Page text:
Dinesh D Souza, The Greatness of Christianity: Table of Contents

Cf. Dinesh D’souza, What’s So Great About Christianity, at Amazon

“I believe the idea that Galileo’s trial was a kind of Greek tragedy, a showdown between blind faith and enlightened reason, to be naively erroneous.” —Arthur Koestler, The Sleepwalkers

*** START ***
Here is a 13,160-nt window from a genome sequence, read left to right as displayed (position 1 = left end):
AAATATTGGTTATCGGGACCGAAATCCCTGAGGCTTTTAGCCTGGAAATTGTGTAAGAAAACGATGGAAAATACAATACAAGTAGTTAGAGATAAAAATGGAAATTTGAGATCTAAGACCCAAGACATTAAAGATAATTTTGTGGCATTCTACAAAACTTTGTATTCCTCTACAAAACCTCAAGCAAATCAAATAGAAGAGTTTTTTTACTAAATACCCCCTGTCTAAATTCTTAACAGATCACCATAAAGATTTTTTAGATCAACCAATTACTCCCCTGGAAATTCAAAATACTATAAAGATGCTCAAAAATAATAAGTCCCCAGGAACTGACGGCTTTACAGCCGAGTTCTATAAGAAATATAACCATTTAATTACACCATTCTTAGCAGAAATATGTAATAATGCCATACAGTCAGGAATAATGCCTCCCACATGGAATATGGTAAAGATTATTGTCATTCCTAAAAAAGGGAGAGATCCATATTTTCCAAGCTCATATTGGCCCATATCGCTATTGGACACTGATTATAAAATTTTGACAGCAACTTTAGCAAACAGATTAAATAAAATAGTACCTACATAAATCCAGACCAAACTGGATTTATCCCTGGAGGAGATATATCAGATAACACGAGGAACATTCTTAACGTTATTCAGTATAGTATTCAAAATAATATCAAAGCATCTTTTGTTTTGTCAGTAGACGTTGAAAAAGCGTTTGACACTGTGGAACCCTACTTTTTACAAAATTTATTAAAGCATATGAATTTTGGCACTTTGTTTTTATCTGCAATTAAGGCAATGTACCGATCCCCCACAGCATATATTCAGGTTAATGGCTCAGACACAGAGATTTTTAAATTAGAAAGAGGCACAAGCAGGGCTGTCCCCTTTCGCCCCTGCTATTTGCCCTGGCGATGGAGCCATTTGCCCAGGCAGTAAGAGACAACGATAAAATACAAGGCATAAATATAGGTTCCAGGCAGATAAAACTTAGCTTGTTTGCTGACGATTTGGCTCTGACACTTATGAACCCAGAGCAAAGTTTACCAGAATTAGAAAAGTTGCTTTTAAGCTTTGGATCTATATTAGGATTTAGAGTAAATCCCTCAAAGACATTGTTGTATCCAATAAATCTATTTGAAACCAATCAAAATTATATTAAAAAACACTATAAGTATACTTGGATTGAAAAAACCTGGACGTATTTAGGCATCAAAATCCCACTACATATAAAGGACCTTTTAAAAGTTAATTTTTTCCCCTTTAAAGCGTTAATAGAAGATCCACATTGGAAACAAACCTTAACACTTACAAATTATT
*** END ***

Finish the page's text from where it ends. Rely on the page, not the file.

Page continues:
DESPITE THE ROLE OF CHRISTIANITY in the origin and development of science, the theme of the warfare between science and religion persists. What gives this narrative its enduring power? It is the reported cases of church persecution of scientists like Copernicus and Galileo. Atheist writers have taken up this theme with a vengeance. Daniel Dennett singles out the Catholic church and faults “its unfortunate legacy of persecution of its own scientists.” Bruce Jakosky writes, “Copernicus’s views were not embraced by the church; the history of his persecution is well known.” Carl Sagan portrays Galileo “in a Catholic dungeon threatened with torture” for his “heretical view that the earth moved about the sun.” Noting that Galileo was “not absolved of heresy until 1992,” Sam Harris recalls the Christian tradition of “torturing scholars to the point of madness for merely speculating about the nature of the stars.”